Korean 65, Imported Total attendance: They are listed in the order of their release. In their first crack at romantic comedy, Sol and Jeon take on parts which, although lacking the emotional extremes of their previous roles, form the very heart of this charming film.
This is mostly true, though I would argue that the "thriller" part isn't present. The reality is that I was fascinated for the first third to half of the movie, seeing the house guests enter into this already tense home and behave absolutely appallingly.
I wanted to see where this movie would go.
It goes off the rails in spectacular fashion, leaving a few neat hooks to grab onto as I tried to figure out the meaning behind everything while it spins out of control. Then the second part begins. The plot is quickly forgotten as the movie reaches an insane crescendo of total bullshit.
Every scene no longer has a point, only heavy handed imagery to hammer it's metaphor into your skull. No scenes link together in any meaningful way, the movie darts from scene to scene as it gets progressively more and more hellish. After it's dropped any semblance of actual development, we get a short break from the insanity.
Followed by the one of the most disturbing scenes I've seen in a wide release film.
And I don't mean disturbing like "I'm going to have nightmares about clowns" kind of disturbing, or even the "torture-porn" genre of horror movies like Saw or Hostel.
I mean it is conceptually abhorrent in a way that I have never been confronted by and I hope I never have to consider again. These scenes alone are making me write this. I genuinely do not want anyone to hurt themselves by watching this.
This movie is not for the faint of heart and I can only recommend that the average movie goer should skip this. Leave it to the cinephiles. Let me know what you think! What follows is my own plot analysis and will be full of spoilers. Read at your own risk.
As unbelievable as that sounds, it's been said by Darren Aronofsky himself and I'll explain my own analysis of the movie under that context. The Poet represents either Consumerism or the broader Civilization.
He is worshipped quite literally, there is a lot of religious symbolism by his fans, Everyone Else. The Wife represents Mother Nature. It's safe to say the mother in the title refers to The Wife.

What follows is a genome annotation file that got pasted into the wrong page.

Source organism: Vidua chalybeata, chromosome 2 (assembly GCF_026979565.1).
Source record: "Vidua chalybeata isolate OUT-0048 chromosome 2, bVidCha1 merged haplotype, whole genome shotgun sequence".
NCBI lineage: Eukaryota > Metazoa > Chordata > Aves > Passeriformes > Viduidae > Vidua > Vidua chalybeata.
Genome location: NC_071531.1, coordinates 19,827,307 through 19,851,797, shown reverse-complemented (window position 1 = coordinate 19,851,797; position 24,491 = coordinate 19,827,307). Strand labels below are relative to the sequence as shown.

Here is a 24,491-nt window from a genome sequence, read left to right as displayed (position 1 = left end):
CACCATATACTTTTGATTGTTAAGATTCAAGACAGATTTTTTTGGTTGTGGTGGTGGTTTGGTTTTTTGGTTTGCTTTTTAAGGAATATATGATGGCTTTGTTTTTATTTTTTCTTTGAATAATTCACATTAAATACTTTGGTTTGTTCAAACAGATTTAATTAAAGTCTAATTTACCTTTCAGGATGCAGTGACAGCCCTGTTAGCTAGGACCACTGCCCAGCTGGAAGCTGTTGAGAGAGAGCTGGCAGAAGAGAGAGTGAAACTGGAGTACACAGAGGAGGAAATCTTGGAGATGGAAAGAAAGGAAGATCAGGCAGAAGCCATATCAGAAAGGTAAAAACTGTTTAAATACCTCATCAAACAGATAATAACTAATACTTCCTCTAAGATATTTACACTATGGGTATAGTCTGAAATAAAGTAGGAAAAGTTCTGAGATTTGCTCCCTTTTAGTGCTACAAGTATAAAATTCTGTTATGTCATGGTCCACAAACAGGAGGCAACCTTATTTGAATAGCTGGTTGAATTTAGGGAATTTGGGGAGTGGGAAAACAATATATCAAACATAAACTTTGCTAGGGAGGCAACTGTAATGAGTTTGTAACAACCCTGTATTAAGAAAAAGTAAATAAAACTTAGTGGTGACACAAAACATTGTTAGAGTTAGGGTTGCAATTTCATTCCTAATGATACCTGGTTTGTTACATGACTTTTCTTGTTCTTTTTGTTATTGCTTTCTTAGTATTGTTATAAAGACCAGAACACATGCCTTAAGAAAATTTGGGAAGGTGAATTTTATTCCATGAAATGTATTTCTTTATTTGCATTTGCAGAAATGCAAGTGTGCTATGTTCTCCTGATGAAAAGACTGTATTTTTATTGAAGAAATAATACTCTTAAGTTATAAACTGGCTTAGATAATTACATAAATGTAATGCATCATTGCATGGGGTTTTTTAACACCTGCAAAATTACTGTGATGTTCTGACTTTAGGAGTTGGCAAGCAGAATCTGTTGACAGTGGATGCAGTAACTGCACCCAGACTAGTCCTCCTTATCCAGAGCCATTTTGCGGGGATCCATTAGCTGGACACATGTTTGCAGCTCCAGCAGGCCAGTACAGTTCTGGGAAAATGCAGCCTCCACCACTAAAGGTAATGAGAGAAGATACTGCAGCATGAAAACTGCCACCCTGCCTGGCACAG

She is under siege on all sides by Everyone Else as they destroy her home in their worship of The Poet. Everyone Else represents Humanity as a whole. Rabid consumers with no regard for the cost of their actions.
The House represents Earth. Not much else to say about it. Disregarding the entire first half of the movie, which does little but make you commit to seeing this through, the second half is where the majority of symbolism occurs. The exception is a few scenes where the Wife touches the walls of The House and an image of a beating heart is shown.
Later in the movie, as these scenes occur again after some kind of trauma to The House, the heart is shown to be blackening and shriveling. The other exception is the revelation that the basement has a secret room with a huge tank of oil behind it.
The second half of the movie is hell bent on showing us the cost of consumerism as Everyone Else demolishes The House in a number of scenes including countless intruders breaking into the House and stealing everything, police arriving and eventually being replaced by the army, women are locked into cages by human traffickers, numerous people are black bag executed on the ground, all to the protests of a pregnant Wife.
As The Wife pleads with The Poet to send them away, he reveals that he doesn't want to. The Poet lives by their worship. The sounds of anarchy cease outside the room and The Poet says that they're quietly waiting to see the child.A completed work can have thousands of brushstrokes.
Impression helps make your photos more expressive by authentically turning them into art, the way a real painter would: painting brushstrokes one at a time. While that might look tasteless today (even if the party in question is well documented), there is an impression that the film will seek to put a slant on Mercury’s life, since it is co-produced.
We’ve been there! Spending hours editing images with complicated tools, ending with a result you’re not really happy with.
It’s time to spend more time doing what you love taking memorable photos. I also saw Solaris on the big screen – not Tarkovsky’s best film, but the one that made the greatest impression on me. I remember that it was advertised as the Soviet answer to A Space.
My impressions about the image quality are for the Sekor 80mm f/ lens that came with the camera. Although the camera has interchangeable lenses, I have yet to buy additional lenses.
Loading film is easy as the entire back swings open to reveal the loading chamber. The camera itself has a good heft to it. As a comparison, the C is slightly larger in .